“I hope you write that in your article,” Halberstam said. “They’re hiding something.”

Revenge for the Hebron massacre 

This 1999 report from the Department of Justice reclassified Ari’s murder as terrorism. Photo by Beth Harpaz

Authorities initially characterized Baz’s 1994 attack as “road rage” following a traffic dispute. Then at trial, the defense said that Baz, who was Lebanese, was traumatized growing up during that country’s civil war, and that a “flashback” prompted him to shoot when he saw the boys in the van wearing the black hats and coats marking them as Jews. 

Baz’s lawyer also said he was angry over a massacre of 29 Palestinians in the West Bank city of Hebron, carried out by religious extremist Baruch Goldstein five days before the bridge shooting. Baz’s mother was Palestinian. 

Witnesses testified that Baz heard a “raging antisemitic sermon” at a Brooklyn mosque hours after the Hebron massacre. “This takes the mask off the Jews,” the imam reportedly said. “It shows them to be racist and fascist and as bad as the Nazis. Palestinians are suffering from the occupation, and it’s time to end it.”   

Years later, Baz told the authorities: “I only shot them because they were Jewish.” That admission stands in stark contrast to a police investigator’s comment, early on, that Baz had “no politics and no real religion.” One lawyer described Baz as simply “nuts.”

“But he wasn’t,” Halberstam said. “He was crazy as a fox, as all terrorists are. He did this with intent.” 

‘It wasn’t a coincidence’

Aerial view of the Brooklyn Bridge. Photo by Alex Trautwig/Getty Images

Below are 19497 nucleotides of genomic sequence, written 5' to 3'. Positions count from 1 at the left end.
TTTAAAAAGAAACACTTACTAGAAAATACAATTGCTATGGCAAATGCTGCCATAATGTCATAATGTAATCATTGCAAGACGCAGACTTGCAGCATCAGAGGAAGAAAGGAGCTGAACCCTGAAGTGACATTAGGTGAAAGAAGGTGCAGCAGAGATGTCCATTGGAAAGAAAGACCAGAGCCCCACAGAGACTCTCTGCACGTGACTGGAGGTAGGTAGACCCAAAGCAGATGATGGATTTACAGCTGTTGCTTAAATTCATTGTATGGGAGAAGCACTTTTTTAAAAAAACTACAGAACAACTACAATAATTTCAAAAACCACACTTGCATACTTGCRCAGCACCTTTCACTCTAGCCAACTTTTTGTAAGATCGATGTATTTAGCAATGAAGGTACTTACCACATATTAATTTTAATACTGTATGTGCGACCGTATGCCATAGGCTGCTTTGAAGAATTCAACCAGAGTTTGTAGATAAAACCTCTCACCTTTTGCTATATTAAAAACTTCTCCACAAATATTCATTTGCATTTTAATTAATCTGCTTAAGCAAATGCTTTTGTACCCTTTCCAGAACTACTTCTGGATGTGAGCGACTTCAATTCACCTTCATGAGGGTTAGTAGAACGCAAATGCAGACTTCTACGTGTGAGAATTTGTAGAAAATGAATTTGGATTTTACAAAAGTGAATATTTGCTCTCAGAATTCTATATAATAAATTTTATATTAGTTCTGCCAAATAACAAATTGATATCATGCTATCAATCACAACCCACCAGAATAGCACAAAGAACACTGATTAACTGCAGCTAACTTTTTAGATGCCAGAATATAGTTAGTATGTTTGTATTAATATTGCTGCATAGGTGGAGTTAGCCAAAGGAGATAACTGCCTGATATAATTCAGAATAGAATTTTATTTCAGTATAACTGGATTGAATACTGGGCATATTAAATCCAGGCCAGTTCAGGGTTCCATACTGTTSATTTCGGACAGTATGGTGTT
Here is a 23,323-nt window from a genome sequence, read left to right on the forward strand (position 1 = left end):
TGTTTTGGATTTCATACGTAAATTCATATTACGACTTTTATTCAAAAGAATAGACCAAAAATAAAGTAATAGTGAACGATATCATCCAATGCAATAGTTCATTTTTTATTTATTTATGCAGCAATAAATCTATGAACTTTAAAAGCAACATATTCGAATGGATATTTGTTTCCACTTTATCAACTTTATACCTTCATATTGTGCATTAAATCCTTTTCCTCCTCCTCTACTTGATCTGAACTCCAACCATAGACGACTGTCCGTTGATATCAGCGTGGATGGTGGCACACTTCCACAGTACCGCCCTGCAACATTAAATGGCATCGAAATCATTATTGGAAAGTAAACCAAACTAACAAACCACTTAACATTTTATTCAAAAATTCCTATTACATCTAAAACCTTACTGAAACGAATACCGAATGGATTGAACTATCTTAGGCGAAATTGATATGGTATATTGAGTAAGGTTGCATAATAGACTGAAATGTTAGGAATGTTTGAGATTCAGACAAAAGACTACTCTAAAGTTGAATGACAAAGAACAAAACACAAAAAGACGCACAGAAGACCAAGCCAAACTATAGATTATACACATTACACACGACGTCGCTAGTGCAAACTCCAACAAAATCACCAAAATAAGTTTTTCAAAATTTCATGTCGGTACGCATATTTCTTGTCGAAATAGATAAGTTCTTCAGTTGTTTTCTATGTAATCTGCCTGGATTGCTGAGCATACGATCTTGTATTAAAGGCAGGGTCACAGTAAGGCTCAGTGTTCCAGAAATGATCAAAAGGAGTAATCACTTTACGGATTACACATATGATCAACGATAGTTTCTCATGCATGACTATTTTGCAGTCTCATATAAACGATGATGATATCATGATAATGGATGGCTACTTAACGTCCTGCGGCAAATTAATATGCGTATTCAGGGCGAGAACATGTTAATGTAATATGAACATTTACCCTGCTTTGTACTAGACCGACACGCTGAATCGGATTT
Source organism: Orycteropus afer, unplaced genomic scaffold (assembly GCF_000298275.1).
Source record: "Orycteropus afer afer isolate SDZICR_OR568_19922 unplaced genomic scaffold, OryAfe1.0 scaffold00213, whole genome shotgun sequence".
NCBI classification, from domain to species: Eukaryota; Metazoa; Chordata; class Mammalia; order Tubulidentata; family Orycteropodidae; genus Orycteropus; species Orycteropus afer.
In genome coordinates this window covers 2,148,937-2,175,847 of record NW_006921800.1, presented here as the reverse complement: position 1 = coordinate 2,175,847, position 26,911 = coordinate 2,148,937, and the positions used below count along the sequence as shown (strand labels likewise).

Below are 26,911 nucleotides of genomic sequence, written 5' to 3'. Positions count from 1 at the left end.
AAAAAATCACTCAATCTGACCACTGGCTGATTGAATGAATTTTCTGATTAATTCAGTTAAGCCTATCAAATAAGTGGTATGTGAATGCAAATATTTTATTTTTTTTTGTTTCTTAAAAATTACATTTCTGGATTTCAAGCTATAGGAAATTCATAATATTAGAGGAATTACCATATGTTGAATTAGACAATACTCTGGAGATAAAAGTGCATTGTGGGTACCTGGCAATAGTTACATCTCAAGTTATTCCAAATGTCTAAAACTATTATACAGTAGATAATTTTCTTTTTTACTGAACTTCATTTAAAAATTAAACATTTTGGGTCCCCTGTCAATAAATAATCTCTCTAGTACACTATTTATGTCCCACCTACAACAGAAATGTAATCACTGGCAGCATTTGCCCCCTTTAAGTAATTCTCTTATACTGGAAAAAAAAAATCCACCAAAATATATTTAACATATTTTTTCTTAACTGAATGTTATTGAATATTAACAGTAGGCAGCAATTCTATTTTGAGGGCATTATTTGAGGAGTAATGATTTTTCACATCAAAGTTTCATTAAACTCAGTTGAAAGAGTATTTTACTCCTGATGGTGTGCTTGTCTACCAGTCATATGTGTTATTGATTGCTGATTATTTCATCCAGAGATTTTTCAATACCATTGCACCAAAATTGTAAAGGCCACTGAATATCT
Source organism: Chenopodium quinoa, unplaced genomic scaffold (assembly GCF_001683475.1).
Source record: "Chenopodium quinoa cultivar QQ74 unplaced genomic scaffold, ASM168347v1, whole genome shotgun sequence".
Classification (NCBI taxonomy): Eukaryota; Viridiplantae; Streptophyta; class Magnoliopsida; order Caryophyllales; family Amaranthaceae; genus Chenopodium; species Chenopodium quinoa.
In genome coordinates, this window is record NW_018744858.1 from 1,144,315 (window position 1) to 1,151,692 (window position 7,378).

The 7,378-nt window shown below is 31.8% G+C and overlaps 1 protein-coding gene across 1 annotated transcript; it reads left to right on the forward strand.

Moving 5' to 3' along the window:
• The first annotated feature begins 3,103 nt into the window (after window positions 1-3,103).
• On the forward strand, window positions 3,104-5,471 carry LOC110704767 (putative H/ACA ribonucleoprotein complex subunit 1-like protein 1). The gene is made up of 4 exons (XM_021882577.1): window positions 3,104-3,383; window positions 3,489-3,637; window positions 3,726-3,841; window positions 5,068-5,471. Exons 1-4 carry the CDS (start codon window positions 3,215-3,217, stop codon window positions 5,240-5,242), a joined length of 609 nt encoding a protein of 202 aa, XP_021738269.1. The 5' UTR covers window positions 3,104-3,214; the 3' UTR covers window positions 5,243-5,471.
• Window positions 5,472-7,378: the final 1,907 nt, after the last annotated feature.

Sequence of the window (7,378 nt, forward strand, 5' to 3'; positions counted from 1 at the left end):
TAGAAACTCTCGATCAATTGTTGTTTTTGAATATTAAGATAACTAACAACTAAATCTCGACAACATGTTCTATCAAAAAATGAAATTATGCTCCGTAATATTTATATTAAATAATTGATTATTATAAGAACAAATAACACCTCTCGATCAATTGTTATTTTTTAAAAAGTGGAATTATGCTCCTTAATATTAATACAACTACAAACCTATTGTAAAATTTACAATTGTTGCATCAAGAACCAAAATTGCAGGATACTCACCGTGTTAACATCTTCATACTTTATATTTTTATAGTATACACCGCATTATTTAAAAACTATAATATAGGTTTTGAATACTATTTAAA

It was widely known in Crown Heights that the Lubavitcher rebbe, Menachem Schneerson, then age 91, was having surgery at Manhattan Eye, Ear and Throat Hospital on the day the shooting took place. Halberstam believes Baz got wind of the appointment and staked out the rebbe to avenge the Hebron massacre. 

Halberstam thinks the authorities had an inkling something was up because police stopped by Chabad headquarters the night before, telling people not to follow the rebbe’s motorcade “for security reasons.”

After the rebbe left the hospital, his entourage entered the Brooklyn Battery Tunnel in Manhattan to take him home, and officials temporarily blocked the tunnel to other cars. Baz, driving his cab, “couldn’t get into the tunnel after the rebbe,” Halberstam said, so he headed to the nearest alternate route: the Brooklyn Bridge. “It wasn’t a coincidence that he bumped into this van,” she said.

Halberstam believes Baz targeted the Jewish boys wearing black hats and coats as a substitute for the rebbe. He shot 40 rounds at the van while driving. Ari was one of four boys hit, and the only one to die.

Baz fled back to Brooklyn where his uncle, who owned the car, helped remove the shattered windshield. Where Baz got the ammunition and guns — which he claimed he kept in the cab for self-defense after being robbed — remains unknown. 

Civil rights 

Halberstam said the case of Ahmaud Arbery, the Black jogger murdered in Georgia in 2020 by two white men, “was an eye-opener for me.” Arbery’s mother successfully fought to have that case prosecuted on federal hate crime charges, not just murder.  

Halberstam feels the bridge shooting — which she describes as the “worst attack on Jews in the history of New York City” — should also have been investigated by the feds as a violation of the boys’ civil rights, and not simply a shooting under state law.

Police at a 30th anniversary memorial for Ari Halberstam on the Brooklym Bridge. Photo by Spencer Platt/Getty Images

My son was murdered because he was identifiable as a Jew,” she said. “So is there a double standard because they were Jews? That’s the very big question in retrospect.” In other words, she believes antisemitism, on the part of investigators and prosecutors, may have influenced how the case was handled.